A new medical report provides insight into the causes of cancer, tying risk to exposures and behavioral choices made even before conception. Apparently the genetic markers that raise cancer risk are present in the egg and are carried through fetal development and beyond birth.
“Someone’s risk of developing cancer starts from before the time of conception. The risk factors are already operating in the mother’s eggs before conception,” said professor Ricardo Uauy, an advisor to the U.N. and W.H.O. who presented the research.
If moms weren’t under enough pressure to hone their behavior for their babies’ benefit, this really kicks it up a notch. And kicks it in a whole lot earlier. It’s a scary concept, especially for those of us who are well beyond the point of altering our preconception choices to benefit our children. The idea that there were things we might have done to prevent something as terrifying as this—if only we had known—is really excruciating.
The thing to remember is that while certain preconception behaviors can lower cancer risk in future children, there are things you can do during pregnancy and throughout life to help balance out any risks from before.
After the jump, five known ways to reduce the risk of cancer from here on out.
1. Stop smoking. Cigarette smoke is one of the leading causes of cancer that is almost entirely within our control.
2. Eat fewer canned foods. Can liners contain Bisphenol A and other chemicals which can leach into food. Canned foods are also pre-cooked and contain fewer beneficial nutrients (see below) than fresh or frozen foods.
3. Eat more fresh pesticide free produce. Fresh vegetables contain antioxidants and other anticancer compounds. Cruciferous vegetables (broccoli, kale, cauliflower, cabbage, brussels sprouts…) are thought to be especially powerful cancer fighters. Many cruciferous vegetables have lower levels of pesticides than other vegetables—perhaps because their strong smell repels bugs naturally, so they don’t require heavy chemical repellents—but it’s always preferable to consume as few chemicals as possible, so it makes sense to seek out pesticide free produce.
4. Maintain a healthy weight before and during pregnancy. We are learning more and more about the effects of a mother’s pre-pregnancy and pregnancy diet on her childrens’ health. The current study focused on keeping birth weights within the norm as the best way of lowering cancer risk. Low birth weight babies are more likely to gain fat around their middles, which is linked to health problems. Heavyweight babies have a higher risk of estrogenic cancers like breast and prostate.The study recommended that women try to acheive an ideal body mass index of between 18 and 25 before becoming pregnant, and keep pregnancy weight within reccomended levels for their pre-pregnancy weight.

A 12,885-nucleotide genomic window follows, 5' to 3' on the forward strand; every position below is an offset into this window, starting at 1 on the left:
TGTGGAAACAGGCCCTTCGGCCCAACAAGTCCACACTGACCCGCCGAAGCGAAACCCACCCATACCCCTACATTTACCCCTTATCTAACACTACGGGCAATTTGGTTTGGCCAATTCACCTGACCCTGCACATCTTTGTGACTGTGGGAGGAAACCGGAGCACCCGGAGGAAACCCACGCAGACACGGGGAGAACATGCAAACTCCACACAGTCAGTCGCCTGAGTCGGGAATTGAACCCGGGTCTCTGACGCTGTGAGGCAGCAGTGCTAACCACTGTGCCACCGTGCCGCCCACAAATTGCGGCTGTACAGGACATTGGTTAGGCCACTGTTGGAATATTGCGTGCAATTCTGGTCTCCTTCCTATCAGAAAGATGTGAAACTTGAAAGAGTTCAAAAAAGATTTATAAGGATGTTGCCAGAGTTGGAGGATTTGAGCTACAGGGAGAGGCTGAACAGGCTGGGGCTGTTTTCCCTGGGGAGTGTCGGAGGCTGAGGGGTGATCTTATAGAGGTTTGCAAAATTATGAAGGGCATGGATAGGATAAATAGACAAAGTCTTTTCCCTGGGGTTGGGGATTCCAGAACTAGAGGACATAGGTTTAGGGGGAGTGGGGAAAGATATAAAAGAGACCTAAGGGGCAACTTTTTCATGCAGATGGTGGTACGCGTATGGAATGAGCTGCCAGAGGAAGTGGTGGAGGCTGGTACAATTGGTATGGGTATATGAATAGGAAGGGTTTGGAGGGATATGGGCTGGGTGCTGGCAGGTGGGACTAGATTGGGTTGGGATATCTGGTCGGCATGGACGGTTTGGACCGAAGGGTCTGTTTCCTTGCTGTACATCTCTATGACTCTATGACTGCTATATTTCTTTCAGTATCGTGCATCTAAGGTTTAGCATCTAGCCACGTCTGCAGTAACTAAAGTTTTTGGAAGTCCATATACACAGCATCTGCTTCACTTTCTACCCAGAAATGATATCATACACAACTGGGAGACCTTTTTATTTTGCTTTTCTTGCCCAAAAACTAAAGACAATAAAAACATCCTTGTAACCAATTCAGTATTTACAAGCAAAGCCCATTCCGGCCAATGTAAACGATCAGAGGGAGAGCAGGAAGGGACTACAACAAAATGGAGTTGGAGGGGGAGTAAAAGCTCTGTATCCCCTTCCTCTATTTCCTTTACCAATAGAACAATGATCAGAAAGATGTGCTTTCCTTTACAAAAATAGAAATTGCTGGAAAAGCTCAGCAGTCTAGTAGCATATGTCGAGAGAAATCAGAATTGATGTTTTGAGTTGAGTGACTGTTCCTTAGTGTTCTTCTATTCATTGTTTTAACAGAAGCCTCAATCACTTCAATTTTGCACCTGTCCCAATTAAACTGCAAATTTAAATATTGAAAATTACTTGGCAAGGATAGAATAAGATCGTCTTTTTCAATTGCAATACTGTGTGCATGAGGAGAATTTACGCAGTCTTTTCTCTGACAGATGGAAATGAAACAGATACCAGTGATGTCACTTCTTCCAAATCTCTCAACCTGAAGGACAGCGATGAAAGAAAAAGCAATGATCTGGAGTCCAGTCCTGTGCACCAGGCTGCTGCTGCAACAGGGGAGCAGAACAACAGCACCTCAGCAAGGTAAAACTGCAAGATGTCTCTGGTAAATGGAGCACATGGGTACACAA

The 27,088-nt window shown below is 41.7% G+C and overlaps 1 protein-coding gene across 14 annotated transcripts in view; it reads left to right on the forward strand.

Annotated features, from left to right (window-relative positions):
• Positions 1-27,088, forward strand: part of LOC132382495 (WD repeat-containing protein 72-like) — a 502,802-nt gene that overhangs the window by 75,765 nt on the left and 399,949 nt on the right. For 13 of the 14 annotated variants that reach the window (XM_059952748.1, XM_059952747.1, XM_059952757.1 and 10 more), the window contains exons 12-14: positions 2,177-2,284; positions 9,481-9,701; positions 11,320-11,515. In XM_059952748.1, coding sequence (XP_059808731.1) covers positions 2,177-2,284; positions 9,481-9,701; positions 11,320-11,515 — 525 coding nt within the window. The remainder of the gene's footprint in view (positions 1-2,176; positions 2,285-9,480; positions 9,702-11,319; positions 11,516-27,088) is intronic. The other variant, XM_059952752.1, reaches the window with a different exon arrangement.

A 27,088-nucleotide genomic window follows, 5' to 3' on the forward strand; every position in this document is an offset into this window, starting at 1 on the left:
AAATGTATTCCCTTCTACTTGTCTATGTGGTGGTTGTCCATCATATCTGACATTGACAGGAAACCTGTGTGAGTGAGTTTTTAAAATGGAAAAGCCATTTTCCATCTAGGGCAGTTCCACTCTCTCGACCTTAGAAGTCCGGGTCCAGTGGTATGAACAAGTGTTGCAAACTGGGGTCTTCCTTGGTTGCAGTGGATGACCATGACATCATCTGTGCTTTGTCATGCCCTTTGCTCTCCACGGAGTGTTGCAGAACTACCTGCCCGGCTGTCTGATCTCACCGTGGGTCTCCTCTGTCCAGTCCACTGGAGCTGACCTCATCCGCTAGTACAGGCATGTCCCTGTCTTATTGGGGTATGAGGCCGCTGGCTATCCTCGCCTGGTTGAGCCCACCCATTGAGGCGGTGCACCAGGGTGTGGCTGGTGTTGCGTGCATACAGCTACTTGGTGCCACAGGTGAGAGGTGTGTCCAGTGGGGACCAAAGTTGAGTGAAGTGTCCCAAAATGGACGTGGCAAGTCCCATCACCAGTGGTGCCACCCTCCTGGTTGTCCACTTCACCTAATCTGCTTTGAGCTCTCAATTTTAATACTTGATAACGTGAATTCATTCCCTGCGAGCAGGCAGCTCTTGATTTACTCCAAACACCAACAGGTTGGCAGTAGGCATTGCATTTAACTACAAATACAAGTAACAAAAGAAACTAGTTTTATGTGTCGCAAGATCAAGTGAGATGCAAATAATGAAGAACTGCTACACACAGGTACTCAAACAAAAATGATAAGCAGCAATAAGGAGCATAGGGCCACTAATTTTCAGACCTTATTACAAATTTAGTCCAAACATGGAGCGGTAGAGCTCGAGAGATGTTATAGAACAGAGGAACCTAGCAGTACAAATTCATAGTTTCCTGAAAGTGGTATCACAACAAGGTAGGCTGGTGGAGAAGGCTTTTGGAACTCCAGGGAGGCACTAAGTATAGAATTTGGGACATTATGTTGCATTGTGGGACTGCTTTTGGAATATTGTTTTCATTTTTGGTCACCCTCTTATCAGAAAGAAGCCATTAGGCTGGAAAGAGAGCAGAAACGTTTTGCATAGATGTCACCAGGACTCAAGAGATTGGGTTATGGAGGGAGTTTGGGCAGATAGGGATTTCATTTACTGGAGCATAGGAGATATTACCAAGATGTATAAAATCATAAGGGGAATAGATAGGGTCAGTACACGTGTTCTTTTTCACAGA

5. Stay active now, and encourage your child to be active later. Besides being a valuable tool in maintaining a healthy body weight, exercise is known to reduce cancer risk.
Though all these studies and the accompanying recommendations make a lot of scientific sense, it’s hard not to see the down side for women. I can’t imagine these parameters will be making it any easier for pregnant women in the future. I hope that the increased information will lead to a kind of hierarchy of do’s and don’ts, so that women can see what choices really matter and where they can let things slide a little without panicking. And if this has you seething with anger and anxiety, here’s a mini-rant to let you know you’re not alone:
I’ll never forget the pressure I felt during pregnancy to eat, exercise, and even breathe with my baby in mind. One prenatal bible I read warned me that even morsel of food I put in my mouth, every beverage I sipped on, and every step I took would have serious implications for the health of my soon-to-be-born child.
I’ll also never forget how much I resented this type of pressure. I mean, I was bound and determined to eat a healthy diet and stay in shape, both for my own health and for that of my baby. But the last thing I needed at the time was a steaming pile of guilt every time I loafed on the sofa or snacked on a chip.
Unfortunately, a new study has confirmed that not only should soon-to-be moms be paranoid about their health, but they should also start that guilt, pressure, and paranoia even earlier.
-Jenn Savedge, Mother Nature Network
photo: Fabrizio Morroia/flickr